If I could tell aspiring authors one thing, it would be…
By Sue Fliess
The list of dos and don’ts is staggering, and for aspiring authors, this list can be, and usually is, overwhelming. The good news is you are about to embark on a journey with some of the friendliest, funniest, most fun and supportive people on the planet. So take a deep breath. Because children’s writers rock. Librarians rule. Booksellers champion. Agents believe. Editors love (and with any luck, buy). You will get a LOT of advice, both good and maybe some not so good, so I will try to make mine count.
So, here it is: get yourself out there — and I don’t mean friending every editor on Facebook or pitching your idea to an agent trying to use the bathroom. Writing is about being in community with other writers and anyone else in the industry – whether they seem like a key player or not.
Being writers, we have the tendency to hole up in our home offices, or find the back corner of the coffee shop to write in solitude, so as to not interrupt the creative miracles about to spew out before us. (clears throat). It may be out of your comfort zone, but isn’t that how we grow as human beings? Forming relationships and being professional in this industry is the only way you will get better and the best way (I think) to get noticed. And once you are in relationship with them, stay in relationship with them. You simply never know when that former teacher you met at the park the other day will suddenly own her own bookstore, or that editor who loved your story but had to decline it, is now an agent looking to build her client list. It’s a small world – be nice to everyone – and mean it. There’s no room for talking smack in kidlit. Besides, what school wants a visit from a gossipy, catty author?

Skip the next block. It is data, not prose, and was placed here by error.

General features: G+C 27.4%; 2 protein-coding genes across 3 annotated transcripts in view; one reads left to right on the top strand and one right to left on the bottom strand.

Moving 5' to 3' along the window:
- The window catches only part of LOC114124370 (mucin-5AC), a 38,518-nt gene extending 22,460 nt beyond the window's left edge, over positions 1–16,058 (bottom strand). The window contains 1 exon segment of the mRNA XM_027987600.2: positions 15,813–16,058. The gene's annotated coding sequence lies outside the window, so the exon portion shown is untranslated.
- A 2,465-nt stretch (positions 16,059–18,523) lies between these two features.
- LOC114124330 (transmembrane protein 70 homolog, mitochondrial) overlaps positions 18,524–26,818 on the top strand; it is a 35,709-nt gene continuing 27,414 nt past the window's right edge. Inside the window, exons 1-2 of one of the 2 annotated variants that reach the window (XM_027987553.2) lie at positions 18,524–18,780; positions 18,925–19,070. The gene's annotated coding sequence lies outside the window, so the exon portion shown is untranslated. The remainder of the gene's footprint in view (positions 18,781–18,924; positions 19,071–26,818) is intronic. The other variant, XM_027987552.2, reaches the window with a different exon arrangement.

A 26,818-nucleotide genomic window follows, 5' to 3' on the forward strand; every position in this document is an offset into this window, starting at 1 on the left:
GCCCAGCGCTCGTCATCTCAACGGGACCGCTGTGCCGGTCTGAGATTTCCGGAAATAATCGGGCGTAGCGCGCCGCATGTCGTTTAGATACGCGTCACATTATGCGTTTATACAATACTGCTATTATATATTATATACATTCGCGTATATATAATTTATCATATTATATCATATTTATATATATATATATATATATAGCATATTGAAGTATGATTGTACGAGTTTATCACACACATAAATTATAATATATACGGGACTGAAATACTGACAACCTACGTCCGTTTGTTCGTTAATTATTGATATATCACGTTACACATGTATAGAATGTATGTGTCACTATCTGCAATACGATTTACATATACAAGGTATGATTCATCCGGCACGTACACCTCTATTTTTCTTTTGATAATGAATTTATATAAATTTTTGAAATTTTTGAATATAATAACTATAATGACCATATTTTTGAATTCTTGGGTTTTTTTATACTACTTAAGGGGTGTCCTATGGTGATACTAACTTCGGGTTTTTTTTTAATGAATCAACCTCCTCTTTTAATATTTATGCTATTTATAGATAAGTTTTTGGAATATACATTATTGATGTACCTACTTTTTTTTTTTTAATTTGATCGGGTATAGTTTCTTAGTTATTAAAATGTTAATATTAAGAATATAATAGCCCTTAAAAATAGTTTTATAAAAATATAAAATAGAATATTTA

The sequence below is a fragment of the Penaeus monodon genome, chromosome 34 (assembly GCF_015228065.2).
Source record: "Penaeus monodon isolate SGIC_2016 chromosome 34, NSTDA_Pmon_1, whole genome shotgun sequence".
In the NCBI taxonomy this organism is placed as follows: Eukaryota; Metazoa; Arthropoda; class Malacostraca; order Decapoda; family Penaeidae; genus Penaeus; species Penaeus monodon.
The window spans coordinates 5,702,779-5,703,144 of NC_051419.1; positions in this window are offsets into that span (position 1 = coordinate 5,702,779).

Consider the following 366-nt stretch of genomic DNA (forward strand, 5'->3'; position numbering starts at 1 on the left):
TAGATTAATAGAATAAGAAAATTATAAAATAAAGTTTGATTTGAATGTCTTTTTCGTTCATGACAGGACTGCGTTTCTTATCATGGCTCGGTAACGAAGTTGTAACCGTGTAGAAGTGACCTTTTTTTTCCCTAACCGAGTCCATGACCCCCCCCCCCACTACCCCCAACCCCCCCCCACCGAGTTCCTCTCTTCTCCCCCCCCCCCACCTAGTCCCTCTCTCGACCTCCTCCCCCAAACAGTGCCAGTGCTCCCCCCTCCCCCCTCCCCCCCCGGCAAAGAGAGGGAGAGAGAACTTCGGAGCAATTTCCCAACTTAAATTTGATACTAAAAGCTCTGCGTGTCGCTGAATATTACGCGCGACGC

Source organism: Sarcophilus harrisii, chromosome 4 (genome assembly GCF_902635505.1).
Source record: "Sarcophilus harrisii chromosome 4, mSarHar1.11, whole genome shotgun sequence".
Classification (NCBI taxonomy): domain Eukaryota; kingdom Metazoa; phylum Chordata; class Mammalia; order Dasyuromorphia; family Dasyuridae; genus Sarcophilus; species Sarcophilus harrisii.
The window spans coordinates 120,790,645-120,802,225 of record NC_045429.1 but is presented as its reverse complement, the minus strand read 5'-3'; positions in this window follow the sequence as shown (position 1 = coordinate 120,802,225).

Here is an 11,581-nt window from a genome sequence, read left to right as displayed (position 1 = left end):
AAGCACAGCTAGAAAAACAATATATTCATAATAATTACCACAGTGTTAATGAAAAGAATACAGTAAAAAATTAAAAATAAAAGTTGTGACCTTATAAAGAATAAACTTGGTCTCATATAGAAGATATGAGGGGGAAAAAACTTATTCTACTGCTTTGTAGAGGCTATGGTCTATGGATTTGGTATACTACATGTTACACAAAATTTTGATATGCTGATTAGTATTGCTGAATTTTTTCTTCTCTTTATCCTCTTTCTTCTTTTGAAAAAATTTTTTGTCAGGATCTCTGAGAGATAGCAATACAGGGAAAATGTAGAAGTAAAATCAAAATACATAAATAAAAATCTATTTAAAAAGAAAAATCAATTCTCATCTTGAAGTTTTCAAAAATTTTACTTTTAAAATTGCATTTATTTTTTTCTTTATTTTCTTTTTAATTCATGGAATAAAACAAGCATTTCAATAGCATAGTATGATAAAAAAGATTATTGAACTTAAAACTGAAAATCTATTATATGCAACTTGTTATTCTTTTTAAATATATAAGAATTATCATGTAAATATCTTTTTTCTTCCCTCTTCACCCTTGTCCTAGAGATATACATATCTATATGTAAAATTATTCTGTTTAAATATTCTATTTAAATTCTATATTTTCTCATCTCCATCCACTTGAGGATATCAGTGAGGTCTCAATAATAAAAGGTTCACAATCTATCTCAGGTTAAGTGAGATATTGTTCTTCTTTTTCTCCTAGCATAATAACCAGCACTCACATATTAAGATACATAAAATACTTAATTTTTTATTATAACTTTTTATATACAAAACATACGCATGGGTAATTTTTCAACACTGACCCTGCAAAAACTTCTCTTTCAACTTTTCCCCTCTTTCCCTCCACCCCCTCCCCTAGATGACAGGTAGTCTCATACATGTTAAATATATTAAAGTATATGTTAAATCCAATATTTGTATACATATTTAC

Yes, your writing has to be good (and often good alone doesn’t cut it anymore) or fresh or original. But do your research – on editors, writers, on the books that are selling and who’s selling them. Go to book signings and observe. Blog, guest blog, interact with and read other writers’ blogs. Meet other authors and illustrators and listen to what they say. Really listen. Read. Subscribe to magazines on your craft, join writing organizations (SCBWI), apply for grants, form or join a writing group. Go to conferences and meet people – other writers, illustrators, editors and agents. For without them, our writing will forever remain as 12 pt. font on recycled paper.